Ring of Fire. Light whirls around the edge of a supermassive black hole in the center of galaxy M87, 17 million parsecs (55 million light-years) from Earth. This image, the first black hole of all kinds, was released on April 10 by the Event Horizon Telescope Collaboration. Merging was a daunting undertaking that combined data in the petabyte range (1 petabyte is 10 15 bytes) captured by eight radio observatories around the world.
Underwater Towers. A research team at the Schmidt Ocean Institute in Palo Alto, California discovered these mineral towers as they explored hydrothermal vents in the Gulf of California. At the towers, which are up to 23 meters high, the flanges shown here were marked with flooding, on the underside of which superheated liquids flowed. Despite the high levels of metals and sulfides, it is teeming with locations.
Gorgeous mud. This aerial photo of a hippopotamus party – appropriately titled "Hungry Hippos" – won first prize in the Nature category of the SkyPixel Aerial Photo & Video Contest 2018. It was shot by Martin Sanchez.
Life on Mars. A single astronaut looks through sandstorms at a Mars base – or at least a mock-up of one. This is the Mars simulation base of the C-Space project, an educational facility in the Gobi Desert near Jinchang, China. The base is divided into nine capsules, including living quarters, medical facilities, an entertainment and exercise room, and students can visit them to show what life on Mars might look like.
Thousand hours photo. It took 1,060 hours of exposure time to capture this spectacular image of the Large Magellanic Cloud, a satellite galaxy orbiting the Milky Way. And although it might look like NASA's work, the picture was produced by a group called Ciel Austral, five amateur astronomers from France. Between July 2017 and January 2019, the team observed the galaxy of the El Sauce Observatory in Chile and stitched the images into a single high-resolution photograph.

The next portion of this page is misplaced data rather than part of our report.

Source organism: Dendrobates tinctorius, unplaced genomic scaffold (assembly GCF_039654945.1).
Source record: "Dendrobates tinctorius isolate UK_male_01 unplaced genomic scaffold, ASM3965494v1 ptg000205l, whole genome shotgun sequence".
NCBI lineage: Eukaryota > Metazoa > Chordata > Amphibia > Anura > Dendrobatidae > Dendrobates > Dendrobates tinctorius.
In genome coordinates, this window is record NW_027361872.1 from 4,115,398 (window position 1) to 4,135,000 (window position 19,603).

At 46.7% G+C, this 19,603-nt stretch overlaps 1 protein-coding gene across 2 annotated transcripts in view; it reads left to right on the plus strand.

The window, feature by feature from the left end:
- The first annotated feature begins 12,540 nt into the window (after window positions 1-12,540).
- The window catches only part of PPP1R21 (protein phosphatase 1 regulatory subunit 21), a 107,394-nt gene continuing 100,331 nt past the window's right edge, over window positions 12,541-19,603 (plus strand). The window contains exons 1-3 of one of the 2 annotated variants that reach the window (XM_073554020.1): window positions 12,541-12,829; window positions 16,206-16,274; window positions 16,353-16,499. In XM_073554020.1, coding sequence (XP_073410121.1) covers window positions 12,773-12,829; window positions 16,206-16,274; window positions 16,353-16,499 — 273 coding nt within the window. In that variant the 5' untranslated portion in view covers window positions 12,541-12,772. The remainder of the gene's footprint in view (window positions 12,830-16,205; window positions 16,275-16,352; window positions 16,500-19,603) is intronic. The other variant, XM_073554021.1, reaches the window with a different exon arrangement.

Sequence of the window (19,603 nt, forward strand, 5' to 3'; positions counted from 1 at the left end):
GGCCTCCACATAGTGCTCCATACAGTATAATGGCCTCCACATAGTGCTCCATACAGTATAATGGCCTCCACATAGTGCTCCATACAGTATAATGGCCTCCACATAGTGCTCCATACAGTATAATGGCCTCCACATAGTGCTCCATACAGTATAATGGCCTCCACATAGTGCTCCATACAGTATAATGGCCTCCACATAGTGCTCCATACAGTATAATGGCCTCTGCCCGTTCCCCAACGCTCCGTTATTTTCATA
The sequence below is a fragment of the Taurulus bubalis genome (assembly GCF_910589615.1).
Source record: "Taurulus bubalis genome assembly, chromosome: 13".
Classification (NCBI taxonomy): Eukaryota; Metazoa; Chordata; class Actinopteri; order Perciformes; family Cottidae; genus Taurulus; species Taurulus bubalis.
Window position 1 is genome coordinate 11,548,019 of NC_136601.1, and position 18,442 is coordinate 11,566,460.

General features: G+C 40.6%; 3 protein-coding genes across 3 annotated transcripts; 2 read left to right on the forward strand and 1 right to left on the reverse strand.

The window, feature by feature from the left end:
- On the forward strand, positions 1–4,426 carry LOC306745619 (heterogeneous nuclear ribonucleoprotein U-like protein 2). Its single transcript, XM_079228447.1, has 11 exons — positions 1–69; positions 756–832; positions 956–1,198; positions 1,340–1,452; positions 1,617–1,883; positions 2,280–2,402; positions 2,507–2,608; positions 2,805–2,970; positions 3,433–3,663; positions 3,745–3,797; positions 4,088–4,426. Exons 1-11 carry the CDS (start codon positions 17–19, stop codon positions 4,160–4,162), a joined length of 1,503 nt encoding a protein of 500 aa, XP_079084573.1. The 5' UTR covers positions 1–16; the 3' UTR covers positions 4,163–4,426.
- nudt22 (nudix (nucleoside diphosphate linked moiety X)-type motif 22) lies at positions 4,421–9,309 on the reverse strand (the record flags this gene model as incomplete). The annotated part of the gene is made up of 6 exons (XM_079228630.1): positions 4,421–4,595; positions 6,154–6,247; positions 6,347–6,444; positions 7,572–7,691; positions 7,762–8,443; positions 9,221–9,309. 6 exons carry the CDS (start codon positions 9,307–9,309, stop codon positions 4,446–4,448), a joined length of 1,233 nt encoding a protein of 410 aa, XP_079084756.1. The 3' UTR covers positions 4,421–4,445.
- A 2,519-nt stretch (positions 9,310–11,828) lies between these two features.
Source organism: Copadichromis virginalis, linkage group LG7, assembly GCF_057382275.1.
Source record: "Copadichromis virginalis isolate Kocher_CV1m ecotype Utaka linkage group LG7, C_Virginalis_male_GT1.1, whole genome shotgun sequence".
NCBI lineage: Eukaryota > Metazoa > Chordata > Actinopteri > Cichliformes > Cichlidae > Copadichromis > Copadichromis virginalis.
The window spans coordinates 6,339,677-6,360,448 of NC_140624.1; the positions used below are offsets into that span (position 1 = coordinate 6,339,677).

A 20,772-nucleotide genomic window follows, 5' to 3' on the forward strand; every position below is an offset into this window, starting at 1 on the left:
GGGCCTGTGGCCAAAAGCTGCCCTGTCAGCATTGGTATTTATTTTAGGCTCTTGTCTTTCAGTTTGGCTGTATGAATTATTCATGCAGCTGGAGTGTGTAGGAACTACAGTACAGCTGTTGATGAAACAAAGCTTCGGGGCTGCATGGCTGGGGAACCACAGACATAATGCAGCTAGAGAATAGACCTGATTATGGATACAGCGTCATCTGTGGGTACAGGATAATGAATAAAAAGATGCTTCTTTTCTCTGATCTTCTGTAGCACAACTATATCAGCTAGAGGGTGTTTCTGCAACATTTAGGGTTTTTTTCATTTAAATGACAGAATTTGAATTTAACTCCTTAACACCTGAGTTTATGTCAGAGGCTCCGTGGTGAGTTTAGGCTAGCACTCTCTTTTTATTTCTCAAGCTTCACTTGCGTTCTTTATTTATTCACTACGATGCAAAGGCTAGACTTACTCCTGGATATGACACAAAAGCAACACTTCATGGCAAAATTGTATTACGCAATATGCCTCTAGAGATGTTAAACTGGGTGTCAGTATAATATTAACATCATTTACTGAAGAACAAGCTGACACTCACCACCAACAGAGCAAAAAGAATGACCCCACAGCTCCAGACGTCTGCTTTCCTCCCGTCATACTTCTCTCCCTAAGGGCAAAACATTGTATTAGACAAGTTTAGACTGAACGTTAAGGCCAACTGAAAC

Pollen Storm. It's the time of the year that allergies begin – so save yourself a thought in early April in Durham, North Carolina. A storm that hit the area whirled up a huge pollen cloud, which was seen here as a yellow-green haze over the city. The pollen was thick enough to be considered a real cloud by a local weather sensor.
Eerie lights. These strange, ethereal lights appeared over the Norwegian sky in early April and were captured by a surprised onlooker. But they were not extraterrestrials – instead, the lights were made of colorful lanes of gas released by two NASA rockets as part of the Auroral Zone Upwelling Rocket Experiment (AZURE). A research team recorded the movement of the tracers to find out how electrically charged particles move through the atmosphere during an aurora.
Healthy Halos. Satellite images show "halos" of bare sand surrounding coral reefs in the Red Sea. These haloes are the result of coral fish eating plants and invertebrates from the seabed, and are more abundant in marine reserves that prohibit fishing than elsewhere, as shown by a study published on April 24 1 2 . Research suggests that halos can be a useful indicator of the health of the reef ecosystem.
Sticky situation. The police are trying to release the hands of an environmental activist who had been stuck to the pulley of Canary Wharf tube station in London. Members of the Extinction Rebellion group protested in the streets of the city last month for 11 days and occupied areas such as Oxford Circus and Waterloo Bridge. The group uses nonviolent protests to convince governments to tackle climate change more effectively.
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